While working at Covent Garden, Battishill met singing actress Elizabeth Davies who had originated the role of Margery in Thomas Arne's Love in a Village. The two became romantically involved and on 19 December 1765 they married. However the marriage was unsuccessful, and Elizabeth had a publicly known affair with actor Anthony Webster, with whom she eventually moved to Ireland in 1776. Elizabeth died in Cork in October 1777. Battishill also had an affair with a woman who called herself Ann Battishill at the time of his death. They apparently lived together from about 1775 until the end of Battishill's life. Although Battishill was involved with another woman, his wife's desertion caused a deep depression from which he never recovered. He declined into alcoholism and his compositional output became minimal for the rest of his life. His alcoholism also resulted in his not being appointed organist of St Paul’s on the death of John Jones in 1796.[1]

From 1777 on Battishill devoted himself mainly to his book collection.[2] From the time he was a boy he was an avid reader, and throughout his life he had collected some 6000 to 7000 volumes in his personal library. He was mostly interested in theological works and the works of classical authors. In 1801 Battishill was buried in St Paul’s near the grave of William Boyce in keeping with his own wishes.[1]

Works[edit]

Most of Battishill’s compositions date from the period 1760–1775, and reflect his diverse employments during this time. He began his career primarily as a composer of theatre music; writing mostly incidental music for plays. He composed the music for one pantomime, The Rites of Hecate, which used a text by poet James Love. It premiered at Drury Lane on 26 December 1763. He also notably co-composed the music to the three act opera Almena with Michael Arne, the son of Thomas Arne, which premiered in 1764 at Drury Lane.[2] The opera was a theatrical failure, but critics of the day attributed its lack of success to dramatic faults on the part of the librettist Rolt, rather than to problems with the music. He also wrote several songs for London's pleasure gardens, of which Kate of Aberdeen is probably his best known.[1][3]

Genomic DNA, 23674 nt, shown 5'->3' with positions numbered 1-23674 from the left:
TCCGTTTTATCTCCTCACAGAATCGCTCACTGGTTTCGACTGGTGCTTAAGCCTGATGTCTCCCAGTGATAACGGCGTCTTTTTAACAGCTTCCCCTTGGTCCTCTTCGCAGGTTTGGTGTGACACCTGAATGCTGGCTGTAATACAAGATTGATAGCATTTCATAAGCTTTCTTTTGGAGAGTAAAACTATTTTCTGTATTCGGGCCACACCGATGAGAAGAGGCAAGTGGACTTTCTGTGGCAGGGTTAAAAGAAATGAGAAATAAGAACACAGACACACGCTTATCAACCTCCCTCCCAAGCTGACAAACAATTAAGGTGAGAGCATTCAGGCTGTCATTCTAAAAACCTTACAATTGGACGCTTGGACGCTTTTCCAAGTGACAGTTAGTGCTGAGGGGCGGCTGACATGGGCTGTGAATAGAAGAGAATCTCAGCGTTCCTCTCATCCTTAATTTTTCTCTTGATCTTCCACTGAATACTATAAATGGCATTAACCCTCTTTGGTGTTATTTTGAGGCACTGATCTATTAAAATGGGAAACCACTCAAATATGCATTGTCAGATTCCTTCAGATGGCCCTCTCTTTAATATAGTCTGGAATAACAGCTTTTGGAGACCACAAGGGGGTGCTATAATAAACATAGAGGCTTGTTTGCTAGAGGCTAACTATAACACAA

Upon taking his first organist post in 1764, Battishill composed chiefly church music, glees, catches, madrigals, and part-songs. He was particularly prolific in his output of Anglican chant (used for the psalms and canticles), hymns, and anthems. His anthems are considered his most exemplary work and are admired for employing rich blends in a multi-voiced arrangement. His anthems included O Lord, Look Down from Heaven and Call to Remembrance, the latter of which was sung at his own funeral and is still performed in cathedrals today. Of his glees, I Loved Thee Beautiful and Kind is probably his best known work.[2] His chants also remain in use.[4]

References[edit]

  1. ^ a b c d e f Peter Ward Jones: "Jonathan Battishill", Grove Music Online ed. L. Macy (Accessed December 17, 2008), (subscription access)
  2. ^ a b c Jonathan Battishill at Encyclopædia Britannica Online (subscription access)
  3. ^ Johnson, James (1787). "Scots Musical Museum". Edinburgh: Johnson & Co. p. 36. Retrieved 6 March 2014. 
  4. ^ "Choral Evensong 3 August 2005, From Guildford Cathedral". BBC programme detail pages. BBC. 3 August 2005. Retrieved 2009-01-19. 
    "Choral Evensong Live from Bristol Cathedral". BBC programme detail pages. BBC. 11 March 2007. Retrieved 2009-01-19.